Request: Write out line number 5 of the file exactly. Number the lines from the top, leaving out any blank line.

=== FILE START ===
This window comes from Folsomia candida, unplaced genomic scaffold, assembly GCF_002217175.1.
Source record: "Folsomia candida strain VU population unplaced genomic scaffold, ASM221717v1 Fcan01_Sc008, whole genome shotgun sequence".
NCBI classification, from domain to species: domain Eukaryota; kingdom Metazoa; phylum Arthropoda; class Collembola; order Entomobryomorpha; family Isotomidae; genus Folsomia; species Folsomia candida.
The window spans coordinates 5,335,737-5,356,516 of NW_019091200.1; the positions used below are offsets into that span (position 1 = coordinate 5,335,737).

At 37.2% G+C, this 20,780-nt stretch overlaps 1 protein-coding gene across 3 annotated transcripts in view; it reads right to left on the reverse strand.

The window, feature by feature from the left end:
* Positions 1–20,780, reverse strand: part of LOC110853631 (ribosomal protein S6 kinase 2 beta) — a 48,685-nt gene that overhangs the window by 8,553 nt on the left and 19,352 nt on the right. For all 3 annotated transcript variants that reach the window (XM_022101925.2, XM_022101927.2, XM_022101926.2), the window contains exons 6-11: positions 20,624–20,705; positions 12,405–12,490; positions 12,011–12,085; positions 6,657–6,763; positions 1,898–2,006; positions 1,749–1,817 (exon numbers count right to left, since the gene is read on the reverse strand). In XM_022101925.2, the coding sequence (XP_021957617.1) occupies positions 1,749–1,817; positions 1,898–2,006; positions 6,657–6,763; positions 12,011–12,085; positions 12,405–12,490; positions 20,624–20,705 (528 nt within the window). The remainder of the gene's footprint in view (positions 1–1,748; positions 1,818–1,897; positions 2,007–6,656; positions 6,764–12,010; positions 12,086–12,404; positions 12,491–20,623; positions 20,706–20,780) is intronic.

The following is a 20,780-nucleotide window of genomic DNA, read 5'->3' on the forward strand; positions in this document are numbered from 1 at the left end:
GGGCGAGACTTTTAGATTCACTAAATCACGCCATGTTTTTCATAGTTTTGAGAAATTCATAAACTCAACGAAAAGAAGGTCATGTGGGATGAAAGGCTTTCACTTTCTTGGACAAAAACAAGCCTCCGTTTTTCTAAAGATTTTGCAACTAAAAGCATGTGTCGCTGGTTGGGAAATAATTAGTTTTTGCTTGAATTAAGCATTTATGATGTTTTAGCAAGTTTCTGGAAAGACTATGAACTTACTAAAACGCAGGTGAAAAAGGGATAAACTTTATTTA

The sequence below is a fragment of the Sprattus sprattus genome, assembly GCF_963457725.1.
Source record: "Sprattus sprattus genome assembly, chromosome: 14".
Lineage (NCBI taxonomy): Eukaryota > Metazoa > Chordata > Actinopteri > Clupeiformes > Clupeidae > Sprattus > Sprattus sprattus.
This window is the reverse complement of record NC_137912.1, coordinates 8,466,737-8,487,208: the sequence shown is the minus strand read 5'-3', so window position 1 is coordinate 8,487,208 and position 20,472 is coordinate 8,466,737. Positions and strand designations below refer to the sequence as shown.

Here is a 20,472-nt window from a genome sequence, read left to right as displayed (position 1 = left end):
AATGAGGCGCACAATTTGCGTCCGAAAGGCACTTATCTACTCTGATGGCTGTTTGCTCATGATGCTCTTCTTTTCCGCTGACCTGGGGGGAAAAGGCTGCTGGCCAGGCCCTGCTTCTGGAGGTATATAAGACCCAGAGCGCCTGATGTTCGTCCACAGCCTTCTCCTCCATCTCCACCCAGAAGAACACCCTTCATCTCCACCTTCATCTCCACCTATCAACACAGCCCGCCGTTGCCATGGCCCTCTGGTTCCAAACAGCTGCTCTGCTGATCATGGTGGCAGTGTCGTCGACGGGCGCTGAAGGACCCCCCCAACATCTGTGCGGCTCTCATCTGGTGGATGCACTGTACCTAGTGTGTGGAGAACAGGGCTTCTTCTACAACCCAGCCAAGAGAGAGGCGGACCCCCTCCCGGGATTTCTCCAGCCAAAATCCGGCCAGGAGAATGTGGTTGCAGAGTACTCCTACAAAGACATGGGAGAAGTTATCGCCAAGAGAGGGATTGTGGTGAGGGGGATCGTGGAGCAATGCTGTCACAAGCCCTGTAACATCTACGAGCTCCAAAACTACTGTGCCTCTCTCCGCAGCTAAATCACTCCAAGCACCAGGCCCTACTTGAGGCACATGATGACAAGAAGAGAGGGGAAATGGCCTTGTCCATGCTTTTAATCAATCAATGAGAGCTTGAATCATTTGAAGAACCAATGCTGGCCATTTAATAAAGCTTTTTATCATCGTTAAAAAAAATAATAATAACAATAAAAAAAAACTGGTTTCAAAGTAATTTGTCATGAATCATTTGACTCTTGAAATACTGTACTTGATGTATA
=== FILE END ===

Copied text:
At 37.2% G+C, this 20,780-nt stretch overlaps 1 protein-coding gene across 3 annotated transcripts in view; it reads right to left on the reverse strand.